It’s been a little over 2 years since we took home our Bike Friday Tandem Traveller XL. It’s 20″ wheeled travel tandem that packs into a suitcase and a half for travel or storage. This is our first tandem bicycle so our opinions are based on lots of Bike Friday riding, but near zero “normal” tandem rides.
I’m going to tackle 3 issues that were of concern when I was doing my pre-purchase research for this bike and discuss them now that we have some time under our tandem belts. If you want to read my previous tandem posts just click here and my tandem Flickr photos are here.
When I asked around in tandem forums about Bike Friday tandems I had several people tell me they required tons of maintenance to stay functional. That the shifting and braking would go out of whack and the frame needed to be checked and adjusted frequently. I’m lazy and I wasn’t super excited to spend a ton of time working on this bike. Since it’s a tandem it often sits all week and then gets pulled out last minute on the weekend when we decide to do something in town. Not having a reliable bike we can just jump on would curtail a lot of our tandem riding.
I’m happy to report that the tandem has been utterly reliable for us. I built it up following Bike Friday’s owner’s manual. It was my first Bike Friday build as my other Fridays came professionally assembled from the factory. So this bike was built up just like anyone who landed at a touring destination would build up their new tandem. The only maintenance I’ve done to it so far was adjusting the tension of the timing chain last week before the Victoria Populaire. That took 2mins and I took care of it outside a coffee shop while Sharon procured some java.
I was prepared for a significant learning curve when I got the tandem. I didn’t want to crash and kill Sharon’s tandem stoke. So I had a bunch of Sunday empty parking lot training sessions planned to ease into it. Our enthusiasm got the better of us and we ended up spending 3-4hrs on our first ride going into downtown to run errands. Perhaps it was my years of cargo bike experience, but the tandem was a no brainer to ride. We mixed it up with heavy car traffic that first ride with total confidence.
This spring we dusted off the tandem after a 3 month layoff and the first few pedal strokes were tentative, but after 30 seconds we felt right at home and started bombing around at full tilt. That gives us a lot of confidence when starting off a 100 person group ride in the middle of the pack where holding your line and reacting to other riders’ goofiness is a requirement.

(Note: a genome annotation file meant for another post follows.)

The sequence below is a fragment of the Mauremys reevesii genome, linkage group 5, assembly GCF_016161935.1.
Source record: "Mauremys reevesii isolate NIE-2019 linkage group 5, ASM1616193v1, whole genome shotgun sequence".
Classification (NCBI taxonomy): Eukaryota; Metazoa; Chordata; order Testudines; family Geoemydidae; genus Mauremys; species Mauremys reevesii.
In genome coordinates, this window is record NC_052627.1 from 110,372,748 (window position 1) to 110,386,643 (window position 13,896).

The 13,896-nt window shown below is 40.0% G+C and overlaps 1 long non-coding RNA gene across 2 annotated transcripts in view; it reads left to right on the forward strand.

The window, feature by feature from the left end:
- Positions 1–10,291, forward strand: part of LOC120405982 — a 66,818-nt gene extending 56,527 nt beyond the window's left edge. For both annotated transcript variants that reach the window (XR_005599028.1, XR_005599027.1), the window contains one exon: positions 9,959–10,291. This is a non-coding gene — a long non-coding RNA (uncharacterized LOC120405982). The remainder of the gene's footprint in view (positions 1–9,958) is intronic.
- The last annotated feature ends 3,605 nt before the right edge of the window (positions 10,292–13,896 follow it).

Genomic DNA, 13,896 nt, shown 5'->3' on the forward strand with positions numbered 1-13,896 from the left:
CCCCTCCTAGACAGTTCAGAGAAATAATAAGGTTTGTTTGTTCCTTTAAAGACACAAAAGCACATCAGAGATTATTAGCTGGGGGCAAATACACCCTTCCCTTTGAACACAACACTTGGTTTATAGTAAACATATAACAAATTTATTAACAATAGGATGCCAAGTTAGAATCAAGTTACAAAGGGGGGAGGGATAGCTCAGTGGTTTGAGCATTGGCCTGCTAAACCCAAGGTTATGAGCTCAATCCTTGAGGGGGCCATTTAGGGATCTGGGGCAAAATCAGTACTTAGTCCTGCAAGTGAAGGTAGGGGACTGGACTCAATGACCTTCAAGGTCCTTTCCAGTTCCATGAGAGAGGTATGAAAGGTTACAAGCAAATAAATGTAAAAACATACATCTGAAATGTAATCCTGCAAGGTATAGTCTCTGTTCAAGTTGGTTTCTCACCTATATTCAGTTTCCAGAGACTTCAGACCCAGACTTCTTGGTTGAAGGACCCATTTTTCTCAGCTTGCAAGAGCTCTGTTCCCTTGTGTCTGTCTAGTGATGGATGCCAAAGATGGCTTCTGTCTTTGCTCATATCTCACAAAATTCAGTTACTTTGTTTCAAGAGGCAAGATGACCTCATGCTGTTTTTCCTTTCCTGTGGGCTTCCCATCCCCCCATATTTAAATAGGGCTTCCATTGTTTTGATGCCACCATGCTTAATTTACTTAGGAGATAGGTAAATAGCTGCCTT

Having owned a number of small wheeled recumbents and folding bikes I know that small wheels don’t equal slow, but that said they don’t automatically equal fast either. Combine that with the unknown performance just due to the fact it’s a tandem and I had some concerns we wouldn’t be satisfied with the bike’s performance for demanding rides.
As it turns out our speed over a significant distance [50-100kms] is a respectable 20kph which includes traffic lights and stop signs, etc… That’s with no training and we definitely have some extra power we could generate by syncing our pedal strokes better. During groups rides we end up right where we should be in terms of the riders and bikes we finish with. For a fully equipped touring bike powered by some middle age recreational cyclists our Bike Friday tandem isn’t letting us down.
For comparison my solo high performance rando bike average speed is ~25kph for longer rides.
I have no doubt that we could design and build a performance oriented tandem that would be faster, but for our current needs the ease of storage and touring capabilities of our Bike Friday are a better fit than a tandem designed to ride faster. We could also do more targeted training to get faster, but we prefer to blame any lack of speed on the bike, hills and/or wind!
Sharon has been through a number of stoker bar options on the tandem. She couldn’t adapt to drop bars and she tried some flat bars with better results, but not total satisfaction. So we are now using some Thorn comfort bars with Ergon Grips that have built in bar ends. So far Sharon’s been happy with them and I think we’ll be sticking with this setup for the foreseeable future.